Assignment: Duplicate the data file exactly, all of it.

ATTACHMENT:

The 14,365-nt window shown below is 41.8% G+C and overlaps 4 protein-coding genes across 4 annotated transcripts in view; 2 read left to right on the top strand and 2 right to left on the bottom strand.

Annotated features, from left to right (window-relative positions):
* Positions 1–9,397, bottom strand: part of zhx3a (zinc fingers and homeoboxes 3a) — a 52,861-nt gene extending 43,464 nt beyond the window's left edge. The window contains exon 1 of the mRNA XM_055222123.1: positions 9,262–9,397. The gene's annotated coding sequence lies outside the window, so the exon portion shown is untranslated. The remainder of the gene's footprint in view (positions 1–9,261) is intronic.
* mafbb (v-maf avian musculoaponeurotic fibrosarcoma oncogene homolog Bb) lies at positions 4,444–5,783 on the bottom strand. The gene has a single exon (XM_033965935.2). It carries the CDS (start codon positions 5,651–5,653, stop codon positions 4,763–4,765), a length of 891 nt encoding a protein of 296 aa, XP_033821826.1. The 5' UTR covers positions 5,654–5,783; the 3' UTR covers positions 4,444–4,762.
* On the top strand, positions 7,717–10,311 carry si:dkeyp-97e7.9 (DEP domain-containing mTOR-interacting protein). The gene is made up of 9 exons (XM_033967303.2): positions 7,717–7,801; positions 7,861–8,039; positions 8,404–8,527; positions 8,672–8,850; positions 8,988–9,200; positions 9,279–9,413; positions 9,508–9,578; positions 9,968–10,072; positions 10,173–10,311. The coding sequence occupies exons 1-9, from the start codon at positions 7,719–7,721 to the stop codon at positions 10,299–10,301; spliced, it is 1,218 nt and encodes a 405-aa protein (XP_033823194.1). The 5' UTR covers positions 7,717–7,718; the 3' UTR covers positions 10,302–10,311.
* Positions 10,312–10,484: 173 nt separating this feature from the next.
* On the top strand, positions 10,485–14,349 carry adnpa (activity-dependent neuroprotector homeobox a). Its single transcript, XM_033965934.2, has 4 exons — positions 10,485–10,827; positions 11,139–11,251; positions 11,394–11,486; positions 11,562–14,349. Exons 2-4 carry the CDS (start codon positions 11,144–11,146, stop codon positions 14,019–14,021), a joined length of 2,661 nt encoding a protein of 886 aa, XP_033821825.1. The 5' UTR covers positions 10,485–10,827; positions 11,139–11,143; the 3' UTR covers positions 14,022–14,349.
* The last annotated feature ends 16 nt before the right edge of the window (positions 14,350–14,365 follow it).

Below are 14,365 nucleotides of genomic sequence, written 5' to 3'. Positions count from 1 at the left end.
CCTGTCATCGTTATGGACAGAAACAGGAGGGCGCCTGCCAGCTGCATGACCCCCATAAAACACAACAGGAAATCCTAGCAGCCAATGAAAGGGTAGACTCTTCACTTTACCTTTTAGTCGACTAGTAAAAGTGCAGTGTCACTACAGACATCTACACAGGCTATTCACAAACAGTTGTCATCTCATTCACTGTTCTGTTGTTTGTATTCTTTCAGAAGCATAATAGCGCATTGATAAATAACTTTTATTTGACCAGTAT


The 14,365-nt window shown below is 41.8% G+C and overlaps 4 protein-coding genes across 4 annotated transcripts in view; 2 read left to right on the top strand and 2 right to left on the bottom strand.

Annotated features, from left to right (window-relative positions):
* Positions 1–9,397, bottom strand: part of zhx3a (zinc fingers and homeoboxes 3a) — a 52,861-nt gene extending 43,464 nt beyond the window's left edge. The window contains exon 1 of the mRNA XM_055222123.1: positions 9,262–9,397. The gene's annotated coding sequence lies outside the window, so the exon portion shown is untranslated. The remainder of the gene's footprint in view (positions 1–9,261) is intronic.
* mafbb (v-maf avian musculoaponeurotic fibrosarcoma oncogene homolog Bb) lies at positions 4,444–5,783 on the bottom strand. The gene has a single exon (XM_033965935.2). It carries the CDS (start codon positions 5,651–5,653, stop codon positions 4,763–4,765), a length of 891 nt encoding a protein of 296 aa, XP_033821826.1. The 5' UTR covers positions 5,654–5,783; the 3' UTR covers positions 4,444–4,762.
* On the top strand, positions 7,717–10,311 carry si:dkeyp-97e7.9 (DEP domain-containing mTOR-interacting protein). The gene is made up of 9 exons (XM_033967303.2): positions 7,717–7,801; positions 7,861–8,039; positions 8,404–8,527; positions 8,672–8,850; positions 8,988–9,200; positions 9,279–9,413; positions 9,508–9,578; positions 9,968–10,072; positions 10,173–10,311. The coding sequence occupies exons 1-9, from the start codon at positions 7,719–7,721 to the stop codon at positions 10,299–10,301; spliced, it is 1,218 nt and encodes a 405-aa protein (XP_033823194.1). The 5' UTR covers positions 7,717–7,718; the 3' UTR covers positions 10,302–10,311.
* Positions 10,312–10,484: 173 nt separating this feature from the next.
* On the top strand, positions 10,485–14,349 carry adnpa (activity-dependent neuroprotector homeobox a). Its single transcript, XM_033965934.2, has 4 exons — positions 10,485–10,827; positions 11,139–11,251; positions 11,394–11,486; positions 11,562–14,349. Exons 2-4 carry the CDS (start codon positions 11,144–11,146, stop codon positions 14,019–14,021), a joined length of 2,661 nt encoding a protein of 886 aa, XP_033821825.1. The 5' UTR covers positions 10,485–10,827; positions 11,139–11,143; the 3' UTR covers positions 14,022–14,349.
* The last annotated feature ends 16 nt before the right edge of the window (positions 14,350–14,365 follow it).

Below are 14,365 nucleotides of genomic sequence, written 5' to 3'. Positions count from 1 at the left end.
CCTGTCATCGTTATGGACAGAAACAGGAGGGCGCCTGCCAGCTGCATGACCCCCATAAAACACAACAGGAAATCCTAGCAGCCAATGAAAGGGTAGACTCTTCACTTTACCTTTTAGTCGACTAGTAAAAGTGCAGTGTCACTACAGACATCTACACAGGCTATTCACAAACAGTTGTCATCTCATTCACTGTTCTGTTGTTTGTATTCTTTCAGAAGCATAATAGCGCATTGATAAATAACTTTTATTTGACCAGTAT